See what I mean? Injections can be as dangerous as they can be helpful. And you’ll notice I haven’t even mentioned the many medical thrillers and hospital-based crime stories where injections play a role. Too easy. Now, if you’ll step over here, let me give you something guaranteed to help prevent a reaction to insect bites …   ;-)


Filed under Agatha Christie, Benjamin Black, Colin Cotterill, Kerry Greenwood, Peter Høeg

The Alphabet in Crime Fiction: Falls

FallingThe Crime Fiction Alphabet meme has gotten through the first five stops on our treacherous tour and now we’re heading to our sixth destination, the historic F Falls. Our tour guide Kerrie at Mysteries in Paradise has been doing a fantastic job keeping us all together and safe; thanks, Kerrie. It’s rather opportune that we’re visiting the Falls today actually because, well, that’s my contribution for this stop: falls.

Falls from heights (buildings, cliffs, etc.) can be very dangerous. In fact they’re often fatal. In a mystery novel they’re extremely useful though. A fall can look like an accident or a suicide, so it’s relatively easy to ‘cover up’ the fact of murder. And given the right circumstances, nearly anyone can arrange for someone to have a tragic fall. A good hard push in the right place is all it takes. So it’s really no wonder we see this plot point so often in crime fiction.

One of the most famous falls in crime fiction occurs in Arthur Conan Doyle’s The Adventure of the Final Problem. Sherlock Holmes is about to get hold of the evidence he needs to put his nemesis Professor Moriarty and Moriarty’s criminal gang into jail for a long time. But Moriarty finds out and Holmes and Watson are forced to flee England. They end up in Switzerland where Morarity manages to track Holmes to the Reichenbach Falls. In a dramatic scene, the two enemies grapple and both go over the falls. Of course, as Holmes fans know, that’s hardly the end of the great detective’s story…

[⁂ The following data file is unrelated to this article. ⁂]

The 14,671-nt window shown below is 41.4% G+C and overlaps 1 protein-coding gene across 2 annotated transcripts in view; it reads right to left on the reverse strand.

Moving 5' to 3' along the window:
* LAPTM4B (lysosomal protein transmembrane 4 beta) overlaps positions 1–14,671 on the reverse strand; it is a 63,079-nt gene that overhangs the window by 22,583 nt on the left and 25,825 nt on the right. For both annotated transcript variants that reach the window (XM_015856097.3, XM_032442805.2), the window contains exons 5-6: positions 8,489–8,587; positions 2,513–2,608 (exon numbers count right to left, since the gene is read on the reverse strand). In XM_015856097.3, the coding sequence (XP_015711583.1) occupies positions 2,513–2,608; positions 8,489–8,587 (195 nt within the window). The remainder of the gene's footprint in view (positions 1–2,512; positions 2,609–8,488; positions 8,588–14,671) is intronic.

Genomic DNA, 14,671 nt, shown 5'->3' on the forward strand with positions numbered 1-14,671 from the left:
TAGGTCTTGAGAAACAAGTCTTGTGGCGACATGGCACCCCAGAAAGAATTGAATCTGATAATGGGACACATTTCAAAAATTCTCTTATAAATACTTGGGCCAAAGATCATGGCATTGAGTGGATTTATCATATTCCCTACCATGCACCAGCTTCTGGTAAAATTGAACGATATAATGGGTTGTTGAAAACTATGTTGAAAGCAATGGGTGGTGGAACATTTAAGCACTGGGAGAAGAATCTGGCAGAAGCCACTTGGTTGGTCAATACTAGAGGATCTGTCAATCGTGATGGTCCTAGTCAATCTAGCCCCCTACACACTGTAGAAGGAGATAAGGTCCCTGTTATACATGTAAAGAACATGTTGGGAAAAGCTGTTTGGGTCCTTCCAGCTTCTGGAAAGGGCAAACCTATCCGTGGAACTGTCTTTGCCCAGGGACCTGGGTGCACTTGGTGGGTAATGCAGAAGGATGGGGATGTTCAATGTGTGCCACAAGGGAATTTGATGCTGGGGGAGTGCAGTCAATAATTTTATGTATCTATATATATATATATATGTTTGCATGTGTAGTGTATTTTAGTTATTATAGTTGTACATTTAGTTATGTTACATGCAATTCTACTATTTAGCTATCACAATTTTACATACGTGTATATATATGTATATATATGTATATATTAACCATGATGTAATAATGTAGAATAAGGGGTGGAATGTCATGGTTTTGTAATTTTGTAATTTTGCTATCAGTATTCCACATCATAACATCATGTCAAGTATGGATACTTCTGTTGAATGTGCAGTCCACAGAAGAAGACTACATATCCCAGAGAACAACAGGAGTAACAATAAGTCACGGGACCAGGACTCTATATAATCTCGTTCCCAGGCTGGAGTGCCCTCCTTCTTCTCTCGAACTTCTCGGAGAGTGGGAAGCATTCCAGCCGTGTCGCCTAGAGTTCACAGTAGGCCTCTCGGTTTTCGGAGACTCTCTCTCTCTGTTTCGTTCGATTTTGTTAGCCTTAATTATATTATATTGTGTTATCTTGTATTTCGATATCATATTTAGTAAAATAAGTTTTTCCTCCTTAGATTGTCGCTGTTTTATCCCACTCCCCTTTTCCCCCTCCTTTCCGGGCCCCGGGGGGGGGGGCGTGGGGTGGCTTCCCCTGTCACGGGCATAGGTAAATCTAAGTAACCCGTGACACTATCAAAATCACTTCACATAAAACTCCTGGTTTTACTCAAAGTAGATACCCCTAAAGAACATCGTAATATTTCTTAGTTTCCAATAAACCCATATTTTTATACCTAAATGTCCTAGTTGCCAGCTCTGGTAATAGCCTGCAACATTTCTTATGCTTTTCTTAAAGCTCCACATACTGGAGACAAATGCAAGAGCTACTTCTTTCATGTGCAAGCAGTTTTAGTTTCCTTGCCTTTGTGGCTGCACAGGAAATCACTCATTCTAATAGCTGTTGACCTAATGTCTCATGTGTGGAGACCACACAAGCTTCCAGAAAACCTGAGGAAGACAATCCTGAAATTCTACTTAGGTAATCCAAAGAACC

There’s a tragic fall in Agatha Christie’s short story The Edge. Clare Halliwell is one of the ‘pillars of the community’ of Daymer’s End. She’s a parish worker with a reputation for being a ‘very good sort.’ Clare and Gerald Lee have been friends for a long time, and in fact, Clare thinks their relationship is more than friendly. But then Gerald shocks her by marrying Viven Harper. Viven isn’t much liked in the village but at first Clare tries to get along with her. It’s not a successful attempt though and as time goes by, Clare dislikes Vivien more and more. Then she accidentally discovers that Vivien has been having an affair. Now Clare is faced with a decision: should she tell Gerald what she knows? Vivien begs her not to, and Clare soon finds that she rather enjoys having Vivien in her power so to speak. The tension between the two women mounts, and it results in a tragic fall from a cliff. An interesting question this story raises is: what really caused the fall?